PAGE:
My Jug And I * Pretty Eyed Baby * Stranger In My Own Hometown * Never Say Naw * The Country *
To Claim It’s Love * River’s Invitation * Fading Love * Get Way Back * Ha Ha In The Daytime * Lost Mind.
Stony Plain Recording, P.O. Box 861, Edmonton, Alberta, Canada T51 2L8
The clarity, and the relaxing style of Garrett’s voice interpretations of the lyrics of this compact disc numbers makes for a special highlight in the Amos Garrett - Get Way Back - album of songs composed by Percy Mayfield of
Hit The Road Jack and Please Send Me Someone To Love fame.
Amos Garrett in 1941 was born in Detroit and brought up in Montreal and Toronto, Alberta, Canada.
His first band was named “The Dirty Shames” a folk group based in Toronto.
Later in life he led his own groups for over half-a-century.
One of his several early influences was B.B. King, who, with among other songsters namely Bluesmen,
Long John Baldry and Jimmy Witherspoon, having also recorded Percy Mayfield numbers.
* * * * * * *
My interest in the Blues has been in the main - the Blues’ songs that are played by jazz bands and sung by their singers of jazz music. However, mindful that the roots of “my kind of jazz” are in the Blues of its kind, has taught me somewhat in the part of the "Blues" singers.
As a young man, a favourite song of mine was I’ll See You In My Dreams- Goodnight Irene but whatever the dreams of Huddie Ledbetter (Leadbelly) coached by John the father of Alan Lomax were when singing the song of that title to the playing of it on his 12-stringed guitar, plus the following songs Rock Island Line, The Eagle Rocks, Take This Hammer made famous in this side of the Atlantic by Jimmy Witherspoon’s recording of it, the last one - taken for comparison and, Huddie whilst on ragtime piano singing Eagle Rock Rag, then that is when I really began to get a better understanding picture of the Blues.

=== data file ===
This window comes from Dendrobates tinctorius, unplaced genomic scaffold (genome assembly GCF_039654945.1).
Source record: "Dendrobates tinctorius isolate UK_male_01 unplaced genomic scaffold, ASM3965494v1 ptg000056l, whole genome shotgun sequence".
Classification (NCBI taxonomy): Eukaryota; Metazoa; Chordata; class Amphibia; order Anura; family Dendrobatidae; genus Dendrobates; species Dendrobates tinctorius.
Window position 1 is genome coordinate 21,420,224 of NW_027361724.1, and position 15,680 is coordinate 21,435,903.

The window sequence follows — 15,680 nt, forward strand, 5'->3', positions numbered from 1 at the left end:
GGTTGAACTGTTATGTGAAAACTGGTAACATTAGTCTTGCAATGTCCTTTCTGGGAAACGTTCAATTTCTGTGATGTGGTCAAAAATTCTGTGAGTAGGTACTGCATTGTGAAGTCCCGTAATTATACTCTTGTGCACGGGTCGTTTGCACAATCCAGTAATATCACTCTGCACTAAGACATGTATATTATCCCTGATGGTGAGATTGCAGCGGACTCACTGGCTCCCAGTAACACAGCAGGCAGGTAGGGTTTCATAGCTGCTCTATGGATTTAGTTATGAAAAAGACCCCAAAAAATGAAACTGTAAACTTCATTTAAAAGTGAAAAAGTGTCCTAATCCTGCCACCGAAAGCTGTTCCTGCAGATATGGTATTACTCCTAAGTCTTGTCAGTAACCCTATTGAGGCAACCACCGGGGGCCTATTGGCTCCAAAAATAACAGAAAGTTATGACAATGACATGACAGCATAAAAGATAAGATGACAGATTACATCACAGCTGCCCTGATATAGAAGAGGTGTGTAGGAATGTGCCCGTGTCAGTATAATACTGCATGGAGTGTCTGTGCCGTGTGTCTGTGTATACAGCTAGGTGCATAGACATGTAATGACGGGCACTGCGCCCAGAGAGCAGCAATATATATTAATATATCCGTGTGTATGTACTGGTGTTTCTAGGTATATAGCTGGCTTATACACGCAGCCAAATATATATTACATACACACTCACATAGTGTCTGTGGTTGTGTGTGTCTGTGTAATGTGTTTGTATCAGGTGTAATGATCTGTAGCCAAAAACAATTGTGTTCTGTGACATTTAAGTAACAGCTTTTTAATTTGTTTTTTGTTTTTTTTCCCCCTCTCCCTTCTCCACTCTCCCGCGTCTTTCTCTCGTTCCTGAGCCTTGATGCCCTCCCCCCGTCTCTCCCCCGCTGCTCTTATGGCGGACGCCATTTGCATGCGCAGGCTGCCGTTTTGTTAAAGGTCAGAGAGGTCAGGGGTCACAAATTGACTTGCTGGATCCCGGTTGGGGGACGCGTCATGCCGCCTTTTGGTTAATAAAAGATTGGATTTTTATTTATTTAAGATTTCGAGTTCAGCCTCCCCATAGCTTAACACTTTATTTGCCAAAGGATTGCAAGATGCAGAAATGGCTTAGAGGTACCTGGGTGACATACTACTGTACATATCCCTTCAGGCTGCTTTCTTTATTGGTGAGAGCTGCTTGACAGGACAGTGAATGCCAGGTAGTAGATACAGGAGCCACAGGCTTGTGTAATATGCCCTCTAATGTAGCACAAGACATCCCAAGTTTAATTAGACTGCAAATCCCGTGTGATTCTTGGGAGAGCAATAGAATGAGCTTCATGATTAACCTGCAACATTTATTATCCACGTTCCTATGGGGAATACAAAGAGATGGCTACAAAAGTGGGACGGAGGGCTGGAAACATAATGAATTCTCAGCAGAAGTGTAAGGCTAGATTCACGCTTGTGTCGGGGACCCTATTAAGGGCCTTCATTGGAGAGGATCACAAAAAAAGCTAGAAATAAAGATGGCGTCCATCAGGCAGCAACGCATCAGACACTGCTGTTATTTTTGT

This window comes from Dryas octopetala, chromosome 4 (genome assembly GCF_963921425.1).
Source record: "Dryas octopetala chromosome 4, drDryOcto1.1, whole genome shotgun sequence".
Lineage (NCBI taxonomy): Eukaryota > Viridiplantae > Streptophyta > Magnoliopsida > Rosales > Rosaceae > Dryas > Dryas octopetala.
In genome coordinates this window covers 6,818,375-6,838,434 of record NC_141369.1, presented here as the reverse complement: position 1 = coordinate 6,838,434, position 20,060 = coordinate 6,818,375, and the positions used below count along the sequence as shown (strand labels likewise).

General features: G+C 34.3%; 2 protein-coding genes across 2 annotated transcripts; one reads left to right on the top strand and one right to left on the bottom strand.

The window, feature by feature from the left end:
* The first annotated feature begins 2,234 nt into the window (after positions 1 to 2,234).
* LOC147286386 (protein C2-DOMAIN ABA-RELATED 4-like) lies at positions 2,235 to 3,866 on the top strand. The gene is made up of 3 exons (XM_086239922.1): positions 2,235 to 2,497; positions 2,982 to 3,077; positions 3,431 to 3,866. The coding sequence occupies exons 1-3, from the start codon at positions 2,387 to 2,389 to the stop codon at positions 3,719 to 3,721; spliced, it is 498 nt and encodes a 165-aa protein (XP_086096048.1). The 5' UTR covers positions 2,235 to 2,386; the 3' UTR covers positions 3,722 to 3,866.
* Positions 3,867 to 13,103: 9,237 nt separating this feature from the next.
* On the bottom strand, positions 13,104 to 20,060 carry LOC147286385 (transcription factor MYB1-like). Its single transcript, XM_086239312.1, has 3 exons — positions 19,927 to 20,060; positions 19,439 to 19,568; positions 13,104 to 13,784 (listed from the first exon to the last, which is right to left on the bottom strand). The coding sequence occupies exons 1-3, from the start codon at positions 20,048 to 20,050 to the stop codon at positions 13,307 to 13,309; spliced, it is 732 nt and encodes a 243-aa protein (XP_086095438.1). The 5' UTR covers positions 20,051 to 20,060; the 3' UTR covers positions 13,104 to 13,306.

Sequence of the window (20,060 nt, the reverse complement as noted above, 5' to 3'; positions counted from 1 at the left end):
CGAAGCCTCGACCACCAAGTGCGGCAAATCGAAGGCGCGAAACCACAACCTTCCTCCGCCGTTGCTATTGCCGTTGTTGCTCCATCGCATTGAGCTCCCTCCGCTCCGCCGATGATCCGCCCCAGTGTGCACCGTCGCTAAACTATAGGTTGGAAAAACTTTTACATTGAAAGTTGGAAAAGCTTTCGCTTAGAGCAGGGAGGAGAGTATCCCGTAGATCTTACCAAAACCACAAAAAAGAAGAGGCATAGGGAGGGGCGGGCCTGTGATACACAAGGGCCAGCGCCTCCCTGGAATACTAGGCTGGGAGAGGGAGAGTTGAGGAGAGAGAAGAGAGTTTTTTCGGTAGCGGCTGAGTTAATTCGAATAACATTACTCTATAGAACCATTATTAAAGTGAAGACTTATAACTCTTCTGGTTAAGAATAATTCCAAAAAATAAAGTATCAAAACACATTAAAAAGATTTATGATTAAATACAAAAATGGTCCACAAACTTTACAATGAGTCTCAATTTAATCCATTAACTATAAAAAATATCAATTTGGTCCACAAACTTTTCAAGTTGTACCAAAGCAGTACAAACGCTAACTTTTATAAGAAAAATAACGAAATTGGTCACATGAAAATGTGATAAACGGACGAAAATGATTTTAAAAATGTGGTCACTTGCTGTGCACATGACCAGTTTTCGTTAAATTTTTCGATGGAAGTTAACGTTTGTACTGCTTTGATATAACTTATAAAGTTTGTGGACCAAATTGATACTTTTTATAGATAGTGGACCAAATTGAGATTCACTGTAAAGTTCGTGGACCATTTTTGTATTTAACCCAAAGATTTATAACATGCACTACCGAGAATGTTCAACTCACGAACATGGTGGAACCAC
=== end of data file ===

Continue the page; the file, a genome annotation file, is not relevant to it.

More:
The intoxicating rhythm of the GET WAY BACK album incites ever lasting listening to it - pity over the love-struck, outraged words added on to the end of the title tune.
The guitar opening and main breaks in It’s So Nice To Take A Stroll In The Country and To Claim It’s Love numbers are of outstanding scintillating beauty.
The sonorous lagging behind vocals are catching, and, with their nicely complementary instrumentation backing, it has created a beautiful romantic collection of songs for whatever they are as described that must surely sincerely become a new kind of the Blues for me - doubtless too for others.
Kings Jazz Review
Thursday the 12th of June 2008